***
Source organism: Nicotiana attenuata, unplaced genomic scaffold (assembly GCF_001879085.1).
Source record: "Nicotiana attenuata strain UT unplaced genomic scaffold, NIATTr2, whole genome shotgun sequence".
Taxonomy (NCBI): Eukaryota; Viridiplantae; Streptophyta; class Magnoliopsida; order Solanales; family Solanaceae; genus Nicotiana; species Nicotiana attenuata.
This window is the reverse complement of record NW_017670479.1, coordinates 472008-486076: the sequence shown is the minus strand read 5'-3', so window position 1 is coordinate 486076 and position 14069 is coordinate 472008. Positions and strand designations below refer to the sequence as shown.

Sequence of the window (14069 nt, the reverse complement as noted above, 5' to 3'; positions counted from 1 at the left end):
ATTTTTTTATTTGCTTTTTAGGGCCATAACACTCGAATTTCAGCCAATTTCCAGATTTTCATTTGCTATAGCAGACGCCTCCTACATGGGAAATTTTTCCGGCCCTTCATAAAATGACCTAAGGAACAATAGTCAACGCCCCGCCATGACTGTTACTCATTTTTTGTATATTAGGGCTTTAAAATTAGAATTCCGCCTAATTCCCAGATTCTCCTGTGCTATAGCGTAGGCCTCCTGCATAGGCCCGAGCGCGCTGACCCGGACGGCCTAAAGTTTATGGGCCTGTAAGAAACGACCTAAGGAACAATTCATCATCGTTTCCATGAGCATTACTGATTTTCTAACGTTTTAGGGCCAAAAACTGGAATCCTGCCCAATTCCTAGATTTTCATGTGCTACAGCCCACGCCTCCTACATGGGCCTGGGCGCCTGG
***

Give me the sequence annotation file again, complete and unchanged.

Source organism: Nicotiana attenuata, unplaced genomic scaffold (assembly GCF_001879085.1).
Source record: "Nicotiana attenuata strain UT unplaced genomic scaffold, NIATTr2, whole genome shotgun sequence".
Taxonomy (NCBI): Eukaryota; Viridiplantae; Streptophyta; class Magnoliopsida; order Solanales; family Solanaceae; genus Nicotiana; species Nicotiana attenuata.
This window is the reverse complement of record NW_017670479.1, coordinates 472008-486076: the sequence shown is the minus strand read 5'-3', so window position 1 is coordinate 486076 and position 14069 is coordinate 472008. Positions and strand designations below refer to the sequence as shown.

Sequence of the window (14069 nt, the reverse complement as noted above, 5' to 3'; positions counted from 1 at the left end):
ATTTTTTTATTTGCTTTTTAGGGCCATAACACTCGAATTTCAGCCAATTTCCAGATTTTCATTTGCTATAGCAGACGCCTCCTACATGGGAAATTTTTCCGGCCCTTCATAAAATGACCTAAGGAACAATAGTCAACGCCCCGCCATGACTGTTACTCATTTTTTGTATATTAGGGCTTTAAAATTAGAATTCCGCCTAATTCCCAGATTCTCCTGTGCTATAGCGTAGGCCTCCTGCATAGGCCCGAGCGCGCTGACCCGGACGGCCTAAAGTTTATGGGCCTGTAAGAAACGACCTAAGGAACAATTCATCATCGTTTCCATGAGCATTACTGATTTTCTAACGTTTTAGGGCCAAAAACTGGAATCCTGCCCAATTCCTAGATTTTCATGTGCTACAGCCCACGCCTCCTACATGGGCCTGGGCGCCTGG